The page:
By Michelle Chapman and Tom Murphy
Johnson & Johnson is splitting into two companies, peeling off the division selling Band-Aids and Listerine from its medical device and prescription drug business.
The world’s biggest maker of health care products, founded in 1886, said Friday the move will help improve the focus and speed of each company to address trends in their different industries.
The company selling prescription drugs and medical devices — J&J's two largest businesses — will keep the Johnson & Johnson name. That company sells treatments such as Darzalex, Erleada, Imbruvica, Stelara and Tremfya as well as medical devices for orthopedics and surgery.
The pharmaceutical arm also makes one of three COVID-19 vaccines currently approved for use in the United States.
The new consumer health company, which has yet to be named, will house brands including Neutrogena, Aveeno, Tylenol, Listerine, Johnson’s, and Band-Aid.
“Following a comprehensive review, the board and management team believe that the planned separation of the consumer health business is the best way to accelerate our efforts to serve patients, consumers, and healthcare professionals, create opportunities for our talented global team, drive profitable growth, and – most importantly – improve healthcare outcomes for people around the world,” CEO Alex Gorsky said in a statement.
Johnson & Johnson expects the split to occur in the next two years, if approved by the company's board of directors.
Pharmaceuticals and medical devices pulled in a combined $19.6 billion in revenue in the company’s recently completed third quarter, which turned out better than analysts expected. Consumer health brought in $3.7 billion.
J&J is beginning its split as it also undergoes a leadership transition. The company said in August that Gorsky will step and be replaced in January by longtime company executive Joaquin Duato.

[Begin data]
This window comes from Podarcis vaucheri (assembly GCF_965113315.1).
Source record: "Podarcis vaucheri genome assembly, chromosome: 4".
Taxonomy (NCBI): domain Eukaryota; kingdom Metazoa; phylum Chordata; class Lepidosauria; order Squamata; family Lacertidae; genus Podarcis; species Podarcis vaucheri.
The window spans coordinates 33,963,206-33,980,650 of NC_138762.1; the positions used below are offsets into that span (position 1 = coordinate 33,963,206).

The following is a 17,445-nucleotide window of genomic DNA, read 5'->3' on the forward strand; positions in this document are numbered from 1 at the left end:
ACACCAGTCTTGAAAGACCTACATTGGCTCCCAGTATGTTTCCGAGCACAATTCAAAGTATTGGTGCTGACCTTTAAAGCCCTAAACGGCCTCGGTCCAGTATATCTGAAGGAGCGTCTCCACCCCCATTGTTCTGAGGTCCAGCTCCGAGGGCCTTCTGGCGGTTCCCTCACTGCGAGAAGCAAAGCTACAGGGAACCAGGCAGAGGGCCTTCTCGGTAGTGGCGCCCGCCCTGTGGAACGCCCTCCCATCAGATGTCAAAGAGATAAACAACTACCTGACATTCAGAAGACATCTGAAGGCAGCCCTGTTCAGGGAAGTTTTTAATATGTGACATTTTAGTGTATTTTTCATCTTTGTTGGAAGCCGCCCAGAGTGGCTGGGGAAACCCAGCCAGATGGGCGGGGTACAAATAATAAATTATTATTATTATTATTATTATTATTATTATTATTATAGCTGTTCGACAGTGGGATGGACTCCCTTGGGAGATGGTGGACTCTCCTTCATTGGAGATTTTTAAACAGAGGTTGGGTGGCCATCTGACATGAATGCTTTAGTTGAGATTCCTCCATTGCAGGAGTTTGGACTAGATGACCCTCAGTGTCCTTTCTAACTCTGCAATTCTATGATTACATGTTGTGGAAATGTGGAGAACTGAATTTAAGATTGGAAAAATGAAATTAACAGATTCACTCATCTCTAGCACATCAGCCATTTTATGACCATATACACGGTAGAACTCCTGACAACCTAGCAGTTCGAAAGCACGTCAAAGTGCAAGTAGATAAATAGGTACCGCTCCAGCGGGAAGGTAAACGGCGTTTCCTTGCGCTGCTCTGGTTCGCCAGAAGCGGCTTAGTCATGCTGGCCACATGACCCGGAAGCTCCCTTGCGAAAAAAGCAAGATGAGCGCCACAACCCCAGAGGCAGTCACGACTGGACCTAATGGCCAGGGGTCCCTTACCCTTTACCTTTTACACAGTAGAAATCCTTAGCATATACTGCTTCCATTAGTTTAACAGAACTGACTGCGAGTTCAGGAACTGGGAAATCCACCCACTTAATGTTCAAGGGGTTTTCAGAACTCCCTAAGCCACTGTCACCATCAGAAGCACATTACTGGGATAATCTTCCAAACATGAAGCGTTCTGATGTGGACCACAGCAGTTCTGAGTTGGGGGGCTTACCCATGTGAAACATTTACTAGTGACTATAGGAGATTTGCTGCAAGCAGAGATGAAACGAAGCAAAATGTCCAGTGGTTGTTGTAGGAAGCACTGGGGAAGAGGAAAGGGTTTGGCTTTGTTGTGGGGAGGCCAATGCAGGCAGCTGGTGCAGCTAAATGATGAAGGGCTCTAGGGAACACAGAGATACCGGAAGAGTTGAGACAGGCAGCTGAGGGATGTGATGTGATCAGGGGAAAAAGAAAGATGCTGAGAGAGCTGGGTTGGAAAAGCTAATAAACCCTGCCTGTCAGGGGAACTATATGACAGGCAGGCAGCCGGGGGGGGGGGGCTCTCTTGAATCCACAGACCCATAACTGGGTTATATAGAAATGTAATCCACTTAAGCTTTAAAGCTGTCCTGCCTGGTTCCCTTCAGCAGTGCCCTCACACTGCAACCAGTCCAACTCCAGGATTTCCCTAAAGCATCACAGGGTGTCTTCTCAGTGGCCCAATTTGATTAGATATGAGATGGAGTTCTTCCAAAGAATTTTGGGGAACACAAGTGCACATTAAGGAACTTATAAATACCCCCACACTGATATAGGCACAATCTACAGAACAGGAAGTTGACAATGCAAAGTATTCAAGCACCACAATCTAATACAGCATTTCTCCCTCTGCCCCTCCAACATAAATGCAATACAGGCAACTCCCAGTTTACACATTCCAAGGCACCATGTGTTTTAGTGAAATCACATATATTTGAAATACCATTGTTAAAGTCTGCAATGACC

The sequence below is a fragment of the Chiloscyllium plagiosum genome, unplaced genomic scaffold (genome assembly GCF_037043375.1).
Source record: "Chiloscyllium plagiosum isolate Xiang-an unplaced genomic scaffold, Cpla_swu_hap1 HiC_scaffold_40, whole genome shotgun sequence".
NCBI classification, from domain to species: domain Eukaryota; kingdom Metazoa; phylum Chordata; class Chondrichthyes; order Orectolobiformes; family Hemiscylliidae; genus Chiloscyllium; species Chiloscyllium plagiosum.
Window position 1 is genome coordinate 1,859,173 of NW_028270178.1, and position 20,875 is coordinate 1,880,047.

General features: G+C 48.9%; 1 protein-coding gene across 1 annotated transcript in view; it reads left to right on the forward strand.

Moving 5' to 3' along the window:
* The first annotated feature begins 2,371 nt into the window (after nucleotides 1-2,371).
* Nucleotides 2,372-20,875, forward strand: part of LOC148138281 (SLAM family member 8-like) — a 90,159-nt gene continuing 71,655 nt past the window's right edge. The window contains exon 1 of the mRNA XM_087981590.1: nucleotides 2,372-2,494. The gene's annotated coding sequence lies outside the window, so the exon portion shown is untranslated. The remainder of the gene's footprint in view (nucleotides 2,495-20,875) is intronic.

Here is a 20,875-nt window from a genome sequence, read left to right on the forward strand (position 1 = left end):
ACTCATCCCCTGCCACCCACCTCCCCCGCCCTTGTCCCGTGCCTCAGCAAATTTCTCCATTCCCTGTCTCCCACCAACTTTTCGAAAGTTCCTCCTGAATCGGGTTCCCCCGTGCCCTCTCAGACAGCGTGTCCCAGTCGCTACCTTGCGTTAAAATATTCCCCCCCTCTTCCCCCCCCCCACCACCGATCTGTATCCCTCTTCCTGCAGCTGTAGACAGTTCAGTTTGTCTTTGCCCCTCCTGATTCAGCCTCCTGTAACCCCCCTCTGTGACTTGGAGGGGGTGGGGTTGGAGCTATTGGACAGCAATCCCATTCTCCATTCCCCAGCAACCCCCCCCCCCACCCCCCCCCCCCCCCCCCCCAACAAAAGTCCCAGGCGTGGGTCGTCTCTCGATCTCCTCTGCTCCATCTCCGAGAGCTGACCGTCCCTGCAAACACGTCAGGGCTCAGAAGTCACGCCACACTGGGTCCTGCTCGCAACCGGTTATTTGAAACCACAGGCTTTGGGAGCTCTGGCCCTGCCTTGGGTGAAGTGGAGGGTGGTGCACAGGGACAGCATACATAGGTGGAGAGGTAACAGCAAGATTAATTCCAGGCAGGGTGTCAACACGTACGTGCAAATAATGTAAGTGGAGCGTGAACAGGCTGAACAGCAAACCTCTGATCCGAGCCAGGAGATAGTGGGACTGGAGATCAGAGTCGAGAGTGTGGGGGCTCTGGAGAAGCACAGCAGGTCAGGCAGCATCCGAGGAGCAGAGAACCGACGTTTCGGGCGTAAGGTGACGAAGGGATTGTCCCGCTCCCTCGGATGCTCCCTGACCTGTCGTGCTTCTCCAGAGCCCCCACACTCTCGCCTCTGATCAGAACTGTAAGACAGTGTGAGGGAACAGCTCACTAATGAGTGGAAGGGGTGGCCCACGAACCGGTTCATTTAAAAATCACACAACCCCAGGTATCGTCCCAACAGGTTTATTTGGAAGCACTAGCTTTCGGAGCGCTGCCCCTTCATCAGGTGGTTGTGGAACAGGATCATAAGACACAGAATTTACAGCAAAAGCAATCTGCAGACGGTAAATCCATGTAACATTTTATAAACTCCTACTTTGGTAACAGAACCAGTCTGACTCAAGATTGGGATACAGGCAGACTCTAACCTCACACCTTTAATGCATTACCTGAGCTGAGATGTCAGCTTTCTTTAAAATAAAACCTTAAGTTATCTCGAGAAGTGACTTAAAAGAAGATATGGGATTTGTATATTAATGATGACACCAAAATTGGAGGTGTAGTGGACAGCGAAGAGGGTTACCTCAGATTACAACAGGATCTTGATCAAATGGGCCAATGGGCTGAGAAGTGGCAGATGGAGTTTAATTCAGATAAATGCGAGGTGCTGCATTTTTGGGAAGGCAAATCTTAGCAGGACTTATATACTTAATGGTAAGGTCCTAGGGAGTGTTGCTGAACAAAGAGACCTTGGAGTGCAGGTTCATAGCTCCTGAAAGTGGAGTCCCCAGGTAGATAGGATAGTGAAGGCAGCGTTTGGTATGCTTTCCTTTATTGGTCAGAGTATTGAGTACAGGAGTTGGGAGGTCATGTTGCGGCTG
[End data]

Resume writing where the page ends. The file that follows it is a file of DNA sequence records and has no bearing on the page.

The split also comes as J&J deals with criticism from some Democrats in Congress over another corporate move. J&J is facing thousands of lawsuits claiming that its talc-based baby powder, which it has stopped selling in the U.S. and Canada, caused ovarian cancer.
U.S. Senators Dick Durbin of Illinois and Elizabeth Warren of Massachusetts, among others, recently sent a letter to the company asking for more information about a newly created subsidiary that filed for Chapter 11 bankruptcy protection.
The senators in a Nov. 10 letter called the move a “corporate shell game” that would shield the company from liability in those cases.
Company officials said Friday that their announcement was “separate and distinct” from the baby powder situation.
J&J's announcement Friday comes just days after General Electric said that it plans to split into three separate companies.
It also follows similar moves by other large health care firms who sought to narrow their focus. Rival drugmaker Pfizer Inc. spun off its consumer health product business in 2019 to help create a joint venture with GlaxoSmithKline.
Another drugmaker, Merck & Co. Inc., slimmed down in June with a spinoff that combined its Organon women’s health unit with its businesses selling biosimilars, or near-copies of pricey biologic drugs, and off-patent former blockbusters like respiratory drugs Singulair and Nasonex.
Shares of New Brunswick, New Jersey-based Johnson & Johnson climbed more than 3% before the market opened. The company has been a component of the Dow Jones Industrial Average since 1997.